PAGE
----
He was started on hormone replacement with thyroxine, testosterone and desmopressin. Symptoms improved initially but over the next three months he noted progressive weight loss and increasing flank pain. On repeat abdominal examination a mass was found in the left upper quadrant and CT revealed multiple abdominal and mediastinal lymphadenopathy. On mediastinal lymph node biopsy he proved to have a high-grade B-cell lymphoma. Initial treatment with high-dose acyclovir and reduction of immunosuppression yielded no clinical or radiological improvement and a course of gamma-interferon was similarly without benefit. He subsequently went on to six cycles of CHOP chemotherapy (cyclophosphamide, doxorubicin, vincristine, prednisolone) with prompt clinical improvement and complete radiological regression of abdominal and mediastinal disease. Repeat pituitary MRI revealed resolution of the stalk lesion (Figure 2), though the hypopituitarism and DI persisted.

Figure 2
Coronal view of pituitary MRI showing resolution of stalk lesion after chemotherapy


Was the suprasella lesion a component of the post-transplant lymphoproliferative disorder (PTLD)? We think this likely in view of the close temporal relationship between presentation of the suprasella lesion (with pan-hypopituitarism and DI) and systemic lymphadenopathy, resolution of both following chemotherapy, presence of atypical lymphocytes in the CSF, and exclusion of other causes. To our knowledge, an association of PTLD with pan-hypopituitarism and DI has not been reported previously, though lymphomas have been described as a rare cause of these disorders in the non-transplant population2,3,4.

The diagnosis of PTLD involving the central nervous system can be challenging1. In the present case treatment with exogenous glucocorticoids may have masked some of the common symptoms and signs of hypopituitarism, delaying presentation and diagnosis. The pituitary stalk lesion was not easily accessible to biopsy without substantial risk. The diagnosis remained ambiguous for several months until he developed abdominal and mediastinal lymphadenopathy.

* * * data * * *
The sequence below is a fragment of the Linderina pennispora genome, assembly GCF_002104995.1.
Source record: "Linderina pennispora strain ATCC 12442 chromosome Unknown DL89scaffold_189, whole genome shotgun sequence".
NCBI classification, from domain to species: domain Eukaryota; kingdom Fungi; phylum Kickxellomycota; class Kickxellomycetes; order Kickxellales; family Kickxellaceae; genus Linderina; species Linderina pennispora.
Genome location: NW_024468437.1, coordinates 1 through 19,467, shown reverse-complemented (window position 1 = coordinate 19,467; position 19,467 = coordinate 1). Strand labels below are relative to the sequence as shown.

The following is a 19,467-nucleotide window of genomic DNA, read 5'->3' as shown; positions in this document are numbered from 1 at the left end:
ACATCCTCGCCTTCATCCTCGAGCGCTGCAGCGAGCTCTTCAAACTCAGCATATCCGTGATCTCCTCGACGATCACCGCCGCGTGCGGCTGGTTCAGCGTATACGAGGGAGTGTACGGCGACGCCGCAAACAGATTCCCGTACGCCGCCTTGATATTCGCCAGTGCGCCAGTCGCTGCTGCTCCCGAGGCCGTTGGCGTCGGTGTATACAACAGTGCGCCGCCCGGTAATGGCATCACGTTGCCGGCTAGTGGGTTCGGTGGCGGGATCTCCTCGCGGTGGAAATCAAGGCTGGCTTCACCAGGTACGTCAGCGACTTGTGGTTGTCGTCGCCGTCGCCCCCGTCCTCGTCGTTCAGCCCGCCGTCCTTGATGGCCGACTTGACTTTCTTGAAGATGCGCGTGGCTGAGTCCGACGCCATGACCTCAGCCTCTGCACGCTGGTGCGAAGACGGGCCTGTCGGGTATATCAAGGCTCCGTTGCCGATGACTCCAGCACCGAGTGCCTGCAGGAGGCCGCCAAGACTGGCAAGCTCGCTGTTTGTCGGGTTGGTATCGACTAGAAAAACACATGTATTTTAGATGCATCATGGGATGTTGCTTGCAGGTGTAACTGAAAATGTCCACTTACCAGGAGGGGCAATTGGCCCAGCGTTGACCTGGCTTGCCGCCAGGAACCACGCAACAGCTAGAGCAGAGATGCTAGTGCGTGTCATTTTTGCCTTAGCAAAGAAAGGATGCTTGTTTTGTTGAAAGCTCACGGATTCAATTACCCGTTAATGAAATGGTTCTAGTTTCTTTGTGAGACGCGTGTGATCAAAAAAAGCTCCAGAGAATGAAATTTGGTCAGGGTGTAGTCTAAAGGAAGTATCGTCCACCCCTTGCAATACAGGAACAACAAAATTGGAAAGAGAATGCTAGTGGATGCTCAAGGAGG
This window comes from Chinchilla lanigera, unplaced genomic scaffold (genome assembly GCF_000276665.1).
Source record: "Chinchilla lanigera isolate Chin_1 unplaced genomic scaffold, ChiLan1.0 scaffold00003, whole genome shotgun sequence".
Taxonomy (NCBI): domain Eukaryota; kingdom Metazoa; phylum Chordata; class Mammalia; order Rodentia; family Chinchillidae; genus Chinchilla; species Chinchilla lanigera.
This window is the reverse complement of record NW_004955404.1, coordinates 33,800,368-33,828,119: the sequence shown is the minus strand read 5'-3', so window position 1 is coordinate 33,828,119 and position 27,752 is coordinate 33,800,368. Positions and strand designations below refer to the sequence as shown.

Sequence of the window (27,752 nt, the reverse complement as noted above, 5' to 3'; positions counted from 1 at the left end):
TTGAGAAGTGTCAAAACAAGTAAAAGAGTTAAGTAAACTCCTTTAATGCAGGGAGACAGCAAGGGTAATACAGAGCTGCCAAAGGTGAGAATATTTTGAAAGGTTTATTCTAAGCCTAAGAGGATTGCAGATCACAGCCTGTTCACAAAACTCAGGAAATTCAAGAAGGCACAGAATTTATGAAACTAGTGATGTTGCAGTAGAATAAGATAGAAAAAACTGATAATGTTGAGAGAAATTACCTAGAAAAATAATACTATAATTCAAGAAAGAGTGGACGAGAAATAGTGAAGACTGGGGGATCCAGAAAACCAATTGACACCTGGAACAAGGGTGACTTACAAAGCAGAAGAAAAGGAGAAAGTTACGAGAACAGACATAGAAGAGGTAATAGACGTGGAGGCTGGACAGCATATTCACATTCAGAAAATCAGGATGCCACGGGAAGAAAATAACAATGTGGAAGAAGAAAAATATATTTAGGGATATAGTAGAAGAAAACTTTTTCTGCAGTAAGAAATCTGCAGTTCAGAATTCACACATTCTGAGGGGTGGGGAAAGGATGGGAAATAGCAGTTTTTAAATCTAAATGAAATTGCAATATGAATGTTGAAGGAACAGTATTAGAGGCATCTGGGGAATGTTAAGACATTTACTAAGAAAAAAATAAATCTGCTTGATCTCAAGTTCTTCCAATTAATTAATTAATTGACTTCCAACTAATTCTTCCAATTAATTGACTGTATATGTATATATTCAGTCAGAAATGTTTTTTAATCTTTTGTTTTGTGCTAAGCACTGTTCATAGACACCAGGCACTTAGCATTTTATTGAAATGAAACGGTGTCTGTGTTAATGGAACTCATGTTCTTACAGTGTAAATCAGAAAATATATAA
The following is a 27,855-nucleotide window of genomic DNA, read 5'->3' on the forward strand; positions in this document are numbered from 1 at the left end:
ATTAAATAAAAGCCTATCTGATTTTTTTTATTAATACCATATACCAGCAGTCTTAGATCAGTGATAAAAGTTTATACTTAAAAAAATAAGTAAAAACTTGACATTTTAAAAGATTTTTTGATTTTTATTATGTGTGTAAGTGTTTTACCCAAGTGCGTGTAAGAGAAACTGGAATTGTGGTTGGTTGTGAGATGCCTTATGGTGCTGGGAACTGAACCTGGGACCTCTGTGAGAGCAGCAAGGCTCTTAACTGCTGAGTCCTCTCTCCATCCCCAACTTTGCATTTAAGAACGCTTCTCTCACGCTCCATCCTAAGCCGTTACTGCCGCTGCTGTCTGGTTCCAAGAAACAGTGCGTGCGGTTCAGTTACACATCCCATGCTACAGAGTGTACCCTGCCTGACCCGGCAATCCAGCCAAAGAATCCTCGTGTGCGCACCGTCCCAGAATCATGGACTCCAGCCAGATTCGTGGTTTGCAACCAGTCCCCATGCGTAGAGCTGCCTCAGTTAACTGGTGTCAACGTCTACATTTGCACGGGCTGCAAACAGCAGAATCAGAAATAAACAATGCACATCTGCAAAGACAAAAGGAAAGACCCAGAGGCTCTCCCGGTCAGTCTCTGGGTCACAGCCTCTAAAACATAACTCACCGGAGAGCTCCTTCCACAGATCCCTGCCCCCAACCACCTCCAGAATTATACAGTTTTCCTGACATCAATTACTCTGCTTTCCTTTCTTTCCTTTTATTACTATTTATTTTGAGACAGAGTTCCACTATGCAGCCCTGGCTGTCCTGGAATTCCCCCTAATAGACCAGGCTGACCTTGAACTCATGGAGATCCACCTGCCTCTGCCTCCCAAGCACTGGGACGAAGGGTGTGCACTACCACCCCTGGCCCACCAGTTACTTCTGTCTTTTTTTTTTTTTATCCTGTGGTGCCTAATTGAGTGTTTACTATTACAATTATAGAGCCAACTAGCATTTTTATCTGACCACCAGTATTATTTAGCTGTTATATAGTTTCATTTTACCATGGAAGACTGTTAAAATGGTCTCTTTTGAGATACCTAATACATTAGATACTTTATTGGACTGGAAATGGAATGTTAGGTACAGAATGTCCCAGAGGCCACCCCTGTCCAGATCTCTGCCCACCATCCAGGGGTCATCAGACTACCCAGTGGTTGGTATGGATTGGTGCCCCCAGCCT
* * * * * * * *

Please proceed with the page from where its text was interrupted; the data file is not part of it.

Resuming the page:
Prompt diagnosis of PTLD is crucial for two reasons. First, it allows initiation of specific treatment for this life-threatening disease. PTLDs commonly regress when immunosuppressive therapy is reduced or discontinued. Other regimens include antiviral agents, chemotherapy, immunotherapy (alpha and gamma interferon, gamma-globulin, anti-B-cell monoclonal antibody), radiotherapy and surgery1,5,6. Currently aggressive polydrug chemotherapy and alpha-interferon are seen as the treatment of choice for PTLD refractory to reduced immunosuppression6. Secondly, it seems that some of the pituitary endocrinopathies produced by lymphoma may recover if treatment is initiated early. Both resolution of DI and improvement in hypopituitarism have been documented following treatment2,4.

With the growing number of organ transplant recipients, and the increasing intensity of immunosuppression, the incidence of PTLD will rise. The diagnosis of lymphoma should be considered in a transplant recipient or any chronically immunosuppressed subject who presents with hypopituitarism and/or diabetes insipidus.


1. Penn I. The role of immunosuppression in lymphoma formation. Springer Semin Immunopathol 1998;20: 343-55 [PubMed]
2. Peters FTM, Keuning JJ, DeRooy HAM. Primary cerebral malignant lymphoma with endocrine defect. Neth J Med 1986;29: 406-10 [PubMed]
3. Patrick AW, Campbell IW, Ashworth B, Gordon A. Primary cerebral lymphoma presenting with cranial diabetes insipidus. Postgrad Med J 1989;65: 771-2 [PMC free article] [PubMed]
4. Balmaceda CM, Fetell MR, Selman JE, Seplowitz AJ. Diabetes insipidus as first manifestation of primary central nervous system lymphoma. Neurology 1994;44: 358-9 [PubMed]
5. Hanto DW, Gajl-Peczalska KJ, Frizzera JL, et al. Epstein—Barr virus-induced B-cell lymphoma after renal transplantation. Acyclovir therapy and transition from polyclonal to monoclonal B-cell proliferation. N Engl J Med 1982;306: 913-18 [PubMed]
6. Swinnen LJ, Mullen GM, Carr TJ, Costanzo MR, Fisher RI. Aggressive treatment for postcardiac transplant lymphoproliferation. Blood 1995; 86: 3333-40 [PubMed]